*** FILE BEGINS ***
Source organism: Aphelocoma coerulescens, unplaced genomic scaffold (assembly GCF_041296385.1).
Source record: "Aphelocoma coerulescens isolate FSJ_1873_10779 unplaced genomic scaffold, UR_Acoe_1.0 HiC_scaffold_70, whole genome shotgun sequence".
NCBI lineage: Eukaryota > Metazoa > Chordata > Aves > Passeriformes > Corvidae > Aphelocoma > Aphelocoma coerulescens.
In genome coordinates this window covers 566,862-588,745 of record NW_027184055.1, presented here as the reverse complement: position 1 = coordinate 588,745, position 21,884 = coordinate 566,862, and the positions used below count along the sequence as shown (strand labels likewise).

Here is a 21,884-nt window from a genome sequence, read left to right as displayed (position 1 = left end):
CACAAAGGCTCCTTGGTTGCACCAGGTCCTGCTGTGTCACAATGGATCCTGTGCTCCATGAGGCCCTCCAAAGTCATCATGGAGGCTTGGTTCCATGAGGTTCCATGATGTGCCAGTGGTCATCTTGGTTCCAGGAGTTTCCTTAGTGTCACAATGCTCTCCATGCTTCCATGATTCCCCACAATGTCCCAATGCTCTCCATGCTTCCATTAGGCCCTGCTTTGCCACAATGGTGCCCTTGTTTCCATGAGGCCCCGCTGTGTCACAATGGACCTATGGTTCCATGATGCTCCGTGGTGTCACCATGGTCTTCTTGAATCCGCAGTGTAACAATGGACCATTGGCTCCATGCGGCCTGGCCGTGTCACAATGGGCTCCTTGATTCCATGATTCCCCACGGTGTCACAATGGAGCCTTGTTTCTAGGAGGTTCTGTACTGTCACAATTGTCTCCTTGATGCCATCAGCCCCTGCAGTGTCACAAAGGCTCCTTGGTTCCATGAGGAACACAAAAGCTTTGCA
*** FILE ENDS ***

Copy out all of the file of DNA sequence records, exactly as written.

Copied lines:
Source organism: Aphelocoma coerulescens, unplaced genomic scaffold (assembly GCF_041296385.1).
Source record: "Aphelocoma coerulescens isolate FSJ_1873_10779 unplaced genomic scaffold, UR_Acoe_1.0 HiC_scaffold_70, whole genome shotgun sequence".
NCBI lineage: Eukaryota > Metazoa > Chordata > Aves > Passeriformes > Corvidae > Aphelocoma > Aphelocoma coerulescens.
In genome coordinates this window covers 566,862-588,745 of record NW_027184055.1, presented here as the reverse complement: position 1 = coordinate 588,745, position 21,884 = coordinate 566,862, and the positions used below count along the sequence as shown (strand labels likewise).

Here is a 21,884-nt window from a genome sequence, read left to right as displayed (position 1 = left end):
CACAAAGGCTCCTTGGTTGCACCAGGTCCTGCTGTGTCACAATGGATCCTGTGCTCCATGAGGCCCTCCAAAGTCATCATGGAGGCTTGGTTCCATGAGGTTCCATGATGTGCCAGTGGTCATCTTGGTTCCAGGAGTTTCCTTAGTGTCACAATGCTCTCCATGCTTCCATGATTCCCCACAATGTCCCAATGCTCTCCATGCTTCCATTAGGCCCTGCTTTGCCACAATGGTGCCCTTGTTTCCATGAGGCCCCGCTGTGTCACAATGGACCTATGGTTCCATGATGCTCCGTGGTGTCACCATGGTCTTCTTGAATCCGCAGTGTAACAATGGACCATTGGCTCCATGCGGCCTGGCCGTGTCACAATGGGCTCCTTGATTCCATGATTCCCCACGGTGTCACAATGGAGCCTTGTTTCTAGGAGGTTCTGTACTGTCACAATTGTCTCCTTGATGCCATCAGCCCCTGCAGTGTCACAAAGGCTCCTTGGTTCCATGAGGAACACAAAAGCTTTGCA